– Dariusz
    Jun 11, 2014 at 12:39

Choosing the wrong bike can put a kid off cycling for a long time. It's heartbreaking to see a kid pushing a bike up a slight slope because it doesn't fit, the gears don't work properly, and it weighs a ton because they (or their parents) chose a cheap imitation of a downhill mountain bike because it looks cool and has loads of "features".

Make sure it is the right size and sell it on or keep it for a younger sibling when they outgrow it. If it is the wrong size then it is harder to control and they are more likely to crash. Make sure they can reach the ground when the saddle is set properly for them, and they can still steer and control the bike.

Weight makes a big difference to the fun and manoeuvrability of a child's bike. A kilo saved from the bike of a six-year-old weighing 30kg is like 2.5kg saved from an adult's.

Suitably sized cranks will make a big difference to a kids ability to pedal well. If the cranks are too long then the bike will need to be higher off the ground to prevent pedal strikes, which also affects handling.

Depending on the size of your 6 year old they will either require 16" or 20" wheels. With 20" wheels you can have gears - a 3 speed hub is easy to use and hard to break, but more expensive than derailleurs. No harm in getting singlespeed for a nice light and easy to maintain bike.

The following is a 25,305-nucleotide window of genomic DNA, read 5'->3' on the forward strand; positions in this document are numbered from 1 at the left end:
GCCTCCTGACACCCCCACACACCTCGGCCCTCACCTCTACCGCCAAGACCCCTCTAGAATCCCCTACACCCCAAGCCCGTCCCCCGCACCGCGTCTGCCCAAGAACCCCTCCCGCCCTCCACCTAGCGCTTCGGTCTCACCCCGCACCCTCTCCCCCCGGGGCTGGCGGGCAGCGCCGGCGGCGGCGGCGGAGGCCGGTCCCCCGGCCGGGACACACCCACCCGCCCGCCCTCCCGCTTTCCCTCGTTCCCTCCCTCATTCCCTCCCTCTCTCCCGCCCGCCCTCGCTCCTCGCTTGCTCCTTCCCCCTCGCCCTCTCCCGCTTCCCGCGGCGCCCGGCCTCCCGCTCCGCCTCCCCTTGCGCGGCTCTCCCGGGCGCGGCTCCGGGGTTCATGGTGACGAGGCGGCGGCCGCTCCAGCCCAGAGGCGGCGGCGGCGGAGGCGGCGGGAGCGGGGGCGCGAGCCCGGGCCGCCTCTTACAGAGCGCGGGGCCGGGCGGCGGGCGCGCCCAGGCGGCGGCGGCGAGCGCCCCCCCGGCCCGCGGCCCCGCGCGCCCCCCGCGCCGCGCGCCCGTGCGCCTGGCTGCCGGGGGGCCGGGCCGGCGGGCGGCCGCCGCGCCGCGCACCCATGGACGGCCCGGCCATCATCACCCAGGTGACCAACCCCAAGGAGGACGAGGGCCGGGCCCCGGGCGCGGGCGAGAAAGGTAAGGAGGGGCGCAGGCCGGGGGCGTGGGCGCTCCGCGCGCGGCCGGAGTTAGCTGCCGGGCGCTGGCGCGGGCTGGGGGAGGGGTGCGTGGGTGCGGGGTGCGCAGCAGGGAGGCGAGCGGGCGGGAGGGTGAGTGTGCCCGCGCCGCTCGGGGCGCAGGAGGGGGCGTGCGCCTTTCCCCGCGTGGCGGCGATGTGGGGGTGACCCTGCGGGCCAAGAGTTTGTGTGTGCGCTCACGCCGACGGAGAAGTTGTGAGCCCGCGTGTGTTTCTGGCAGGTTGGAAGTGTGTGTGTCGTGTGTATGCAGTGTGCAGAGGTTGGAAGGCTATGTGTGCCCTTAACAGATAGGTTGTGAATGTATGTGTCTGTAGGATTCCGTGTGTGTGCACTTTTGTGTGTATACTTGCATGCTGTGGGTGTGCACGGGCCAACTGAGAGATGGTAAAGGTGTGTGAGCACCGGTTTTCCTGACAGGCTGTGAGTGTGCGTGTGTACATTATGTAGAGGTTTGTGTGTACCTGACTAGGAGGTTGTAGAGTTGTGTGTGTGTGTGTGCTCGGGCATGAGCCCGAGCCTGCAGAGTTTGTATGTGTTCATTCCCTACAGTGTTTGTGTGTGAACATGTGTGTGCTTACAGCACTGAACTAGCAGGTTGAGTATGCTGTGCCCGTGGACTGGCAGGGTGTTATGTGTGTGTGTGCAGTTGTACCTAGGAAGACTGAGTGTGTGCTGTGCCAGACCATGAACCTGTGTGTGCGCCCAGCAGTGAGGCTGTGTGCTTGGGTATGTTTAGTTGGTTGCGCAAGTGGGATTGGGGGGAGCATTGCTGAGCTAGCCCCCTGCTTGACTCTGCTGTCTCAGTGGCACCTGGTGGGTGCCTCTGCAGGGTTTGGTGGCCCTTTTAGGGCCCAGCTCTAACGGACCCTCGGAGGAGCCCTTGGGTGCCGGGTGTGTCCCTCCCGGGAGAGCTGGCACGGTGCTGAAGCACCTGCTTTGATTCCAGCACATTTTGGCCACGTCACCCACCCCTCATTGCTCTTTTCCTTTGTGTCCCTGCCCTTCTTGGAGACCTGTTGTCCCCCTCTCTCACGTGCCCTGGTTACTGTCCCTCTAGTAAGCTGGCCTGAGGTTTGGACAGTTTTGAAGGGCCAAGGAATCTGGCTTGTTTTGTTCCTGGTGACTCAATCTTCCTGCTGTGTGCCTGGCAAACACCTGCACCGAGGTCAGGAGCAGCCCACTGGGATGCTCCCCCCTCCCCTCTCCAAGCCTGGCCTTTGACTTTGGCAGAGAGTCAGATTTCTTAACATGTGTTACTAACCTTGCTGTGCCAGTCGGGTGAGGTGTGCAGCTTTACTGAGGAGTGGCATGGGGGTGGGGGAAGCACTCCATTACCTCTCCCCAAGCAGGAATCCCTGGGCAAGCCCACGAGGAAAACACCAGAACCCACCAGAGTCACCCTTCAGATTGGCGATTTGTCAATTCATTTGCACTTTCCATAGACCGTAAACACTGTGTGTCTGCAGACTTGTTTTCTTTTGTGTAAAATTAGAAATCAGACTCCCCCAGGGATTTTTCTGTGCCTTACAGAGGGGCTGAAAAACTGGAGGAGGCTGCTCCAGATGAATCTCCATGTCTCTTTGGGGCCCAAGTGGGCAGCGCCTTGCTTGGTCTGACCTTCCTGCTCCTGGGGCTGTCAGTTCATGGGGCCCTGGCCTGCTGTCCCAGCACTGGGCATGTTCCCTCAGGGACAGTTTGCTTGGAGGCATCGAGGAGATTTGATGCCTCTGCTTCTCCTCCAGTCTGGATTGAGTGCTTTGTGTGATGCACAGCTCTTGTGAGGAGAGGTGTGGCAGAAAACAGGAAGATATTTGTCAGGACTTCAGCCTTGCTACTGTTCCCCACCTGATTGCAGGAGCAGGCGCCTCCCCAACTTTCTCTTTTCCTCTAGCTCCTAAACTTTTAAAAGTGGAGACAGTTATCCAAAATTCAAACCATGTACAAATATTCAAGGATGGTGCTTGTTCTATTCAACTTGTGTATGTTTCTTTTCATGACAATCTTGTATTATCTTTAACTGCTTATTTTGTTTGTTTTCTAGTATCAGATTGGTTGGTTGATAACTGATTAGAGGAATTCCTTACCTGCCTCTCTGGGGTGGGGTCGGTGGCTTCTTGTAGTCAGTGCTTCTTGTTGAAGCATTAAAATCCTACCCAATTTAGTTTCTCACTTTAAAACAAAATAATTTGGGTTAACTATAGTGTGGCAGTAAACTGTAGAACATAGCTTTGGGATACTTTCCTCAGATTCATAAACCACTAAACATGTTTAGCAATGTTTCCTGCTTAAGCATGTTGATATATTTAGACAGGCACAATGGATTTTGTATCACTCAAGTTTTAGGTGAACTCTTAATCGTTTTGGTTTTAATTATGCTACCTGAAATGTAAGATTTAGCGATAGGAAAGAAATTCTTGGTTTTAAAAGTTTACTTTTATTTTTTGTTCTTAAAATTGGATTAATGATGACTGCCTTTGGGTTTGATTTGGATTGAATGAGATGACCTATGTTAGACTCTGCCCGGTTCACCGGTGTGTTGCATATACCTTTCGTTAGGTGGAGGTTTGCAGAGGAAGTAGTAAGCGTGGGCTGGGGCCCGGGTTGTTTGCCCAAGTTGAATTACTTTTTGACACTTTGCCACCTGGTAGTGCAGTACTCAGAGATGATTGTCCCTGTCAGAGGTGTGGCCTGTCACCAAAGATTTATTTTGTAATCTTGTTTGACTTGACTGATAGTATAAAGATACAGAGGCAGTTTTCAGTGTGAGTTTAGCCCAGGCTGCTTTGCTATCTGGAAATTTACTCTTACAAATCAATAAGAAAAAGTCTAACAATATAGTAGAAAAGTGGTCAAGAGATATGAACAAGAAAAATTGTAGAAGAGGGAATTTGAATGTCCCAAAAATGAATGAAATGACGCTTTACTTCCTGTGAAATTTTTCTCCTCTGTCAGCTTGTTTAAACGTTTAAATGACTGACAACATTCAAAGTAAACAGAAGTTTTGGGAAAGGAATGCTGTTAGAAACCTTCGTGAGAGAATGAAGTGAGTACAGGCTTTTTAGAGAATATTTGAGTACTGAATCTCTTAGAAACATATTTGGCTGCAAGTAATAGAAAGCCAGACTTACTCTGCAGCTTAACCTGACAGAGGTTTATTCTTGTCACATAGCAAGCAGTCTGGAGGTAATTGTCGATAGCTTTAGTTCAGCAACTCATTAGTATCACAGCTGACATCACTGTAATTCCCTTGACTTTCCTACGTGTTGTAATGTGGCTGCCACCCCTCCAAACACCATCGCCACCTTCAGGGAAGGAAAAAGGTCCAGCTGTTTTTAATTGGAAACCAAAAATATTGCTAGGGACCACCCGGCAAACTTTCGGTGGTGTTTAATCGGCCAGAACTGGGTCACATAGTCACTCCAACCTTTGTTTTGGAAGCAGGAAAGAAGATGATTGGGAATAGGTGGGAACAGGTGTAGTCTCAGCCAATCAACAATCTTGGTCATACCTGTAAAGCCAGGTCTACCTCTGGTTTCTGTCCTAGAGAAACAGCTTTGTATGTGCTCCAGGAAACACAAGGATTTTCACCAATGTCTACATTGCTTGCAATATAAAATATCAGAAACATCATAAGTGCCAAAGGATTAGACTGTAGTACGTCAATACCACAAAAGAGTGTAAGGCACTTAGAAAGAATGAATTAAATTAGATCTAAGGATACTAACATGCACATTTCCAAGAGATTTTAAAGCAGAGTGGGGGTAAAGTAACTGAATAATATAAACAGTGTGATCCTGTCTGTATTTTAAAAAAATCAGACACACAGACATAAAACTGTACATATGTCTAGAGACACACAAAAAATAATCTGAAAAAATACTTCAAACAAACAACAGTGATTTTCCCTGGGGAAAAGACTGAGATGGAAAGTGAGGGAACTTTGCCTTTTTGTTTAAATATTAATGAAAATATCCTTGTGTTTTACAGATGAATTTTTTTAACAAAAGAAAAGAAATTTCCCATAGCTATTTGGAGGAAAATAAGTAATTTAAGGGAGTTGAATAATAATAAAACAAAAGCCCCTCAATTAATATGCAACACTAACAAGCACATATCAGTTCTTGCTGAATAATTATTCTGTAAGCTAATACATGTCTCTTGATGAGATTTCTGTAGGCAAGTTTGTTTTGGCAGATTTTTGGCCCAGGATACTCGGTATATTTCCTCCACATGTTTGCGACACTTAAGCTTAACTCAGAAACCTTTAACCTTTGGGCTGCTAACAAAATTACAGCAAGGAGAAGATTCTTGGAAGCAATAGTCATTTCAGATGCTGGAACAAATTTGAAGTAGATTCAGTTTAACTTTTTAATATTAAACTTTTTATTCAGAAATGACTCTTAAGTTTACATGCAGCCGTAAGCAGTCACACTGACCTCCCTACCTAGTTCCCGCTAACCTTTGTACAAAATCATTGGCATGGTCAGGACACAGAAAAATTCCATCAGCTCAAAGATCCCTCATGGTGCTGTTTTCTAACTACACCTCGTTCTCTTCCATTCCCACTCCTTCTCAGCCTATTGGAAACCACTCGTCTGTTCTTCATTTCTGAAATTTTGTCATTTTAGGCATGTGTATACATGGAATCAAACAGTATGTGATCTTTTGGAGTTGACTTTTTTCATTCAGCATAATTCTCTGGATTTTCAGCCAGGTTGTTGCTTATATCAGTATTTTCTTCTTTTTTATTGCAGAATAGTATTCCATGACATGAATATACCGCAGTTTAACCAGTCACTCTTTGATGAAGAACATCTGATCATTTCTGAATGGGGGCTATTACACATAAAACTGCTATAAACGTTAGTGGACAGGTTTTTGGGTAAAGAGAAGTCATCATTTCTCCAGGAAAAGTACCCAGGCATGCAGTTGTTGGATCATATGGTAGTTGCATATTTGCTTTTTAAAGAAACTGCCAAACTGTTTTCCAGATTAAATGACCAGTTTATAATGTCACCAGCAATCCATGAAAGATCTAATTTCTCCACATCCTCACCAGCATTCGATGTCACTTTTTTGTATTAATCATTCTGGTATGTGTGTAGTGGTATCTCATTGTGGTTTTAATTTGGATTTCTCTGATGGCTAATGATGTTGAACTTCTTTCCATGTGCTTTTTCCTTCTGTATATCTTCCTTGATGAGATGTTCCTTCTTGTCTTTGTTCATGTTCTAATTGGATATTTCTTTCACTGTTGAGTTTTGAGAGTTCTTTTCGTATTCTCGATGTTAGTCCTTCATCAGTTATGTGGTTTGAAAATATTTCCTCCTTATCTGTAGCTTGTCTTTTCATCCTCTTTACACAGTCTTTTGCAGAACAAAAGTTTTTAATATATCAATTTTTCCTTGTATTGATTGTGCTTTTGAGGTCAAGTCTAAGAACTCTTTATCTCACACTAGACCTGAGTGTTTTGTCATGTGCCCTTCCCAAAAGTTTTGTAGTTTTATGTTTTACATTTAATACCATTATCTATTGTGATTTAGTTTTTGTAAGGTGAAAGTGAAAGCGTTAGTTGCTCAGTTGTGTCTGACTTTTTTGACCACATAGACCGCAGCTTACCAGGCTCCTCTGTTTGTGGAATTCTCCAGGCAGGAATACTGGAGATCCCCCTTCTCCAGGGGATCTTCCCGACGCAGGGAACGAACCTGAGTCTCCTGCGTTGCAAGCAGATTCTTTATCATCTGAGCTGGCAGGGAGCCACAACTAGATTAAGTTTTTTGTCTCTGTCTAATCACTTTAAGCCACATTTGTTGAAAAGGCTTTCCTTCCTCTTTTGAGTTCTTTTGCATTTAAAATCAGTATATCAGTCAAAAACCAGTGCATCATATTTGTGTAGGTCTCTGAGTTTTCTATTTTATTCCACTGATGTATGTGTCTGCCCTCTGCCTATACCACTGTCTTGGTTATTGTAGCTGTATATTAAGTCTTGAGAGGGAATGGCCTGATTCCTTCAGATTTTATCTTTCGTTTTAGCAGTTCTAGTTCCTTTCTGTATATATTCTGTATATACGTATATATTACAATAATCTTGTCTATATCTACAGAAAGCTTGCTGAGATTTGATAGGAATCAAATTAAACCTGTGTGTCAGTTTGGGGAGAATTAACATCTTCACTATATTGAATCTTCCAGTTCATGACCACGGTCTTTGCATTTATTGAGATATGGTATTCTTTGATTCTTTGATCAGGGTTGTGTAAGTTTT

If you let the kid choose the bike, invariably they will choose one with suspension. This tends to add weight and cost money, without providing much (or any) additional comfort or benefit due to poor construction.

Lastly, check that the reach of the brake levers are adjustable for smaller hands, and the brakes still function when adjusted so that they are closer to the handlebars. A back-pedal coaster brake is a good solution if your child is a bit small to operate a rear v brake (which are harder to pull).

  • With a child of that age, one generally cycles on flat areas. If not -- the person is a cycling buff who isn't likely to be asking for advice here. May 4, 2015 at 2:55
  • Not many totally flat places in the UK! @aparente001 Maybe your idea of a slight slope is different to mine ;-)
    – conradj
    May 6, 2015 at 14:47
  • sorry to hear about your inclines! May 8, 2015 at 0:46
  • It's OK, even kids can cycle up them!
    – conradj
    May 8, 2015 at 10:03

You must log in to answer this question.

Not the answer you're looking for? Browse other questions tagged .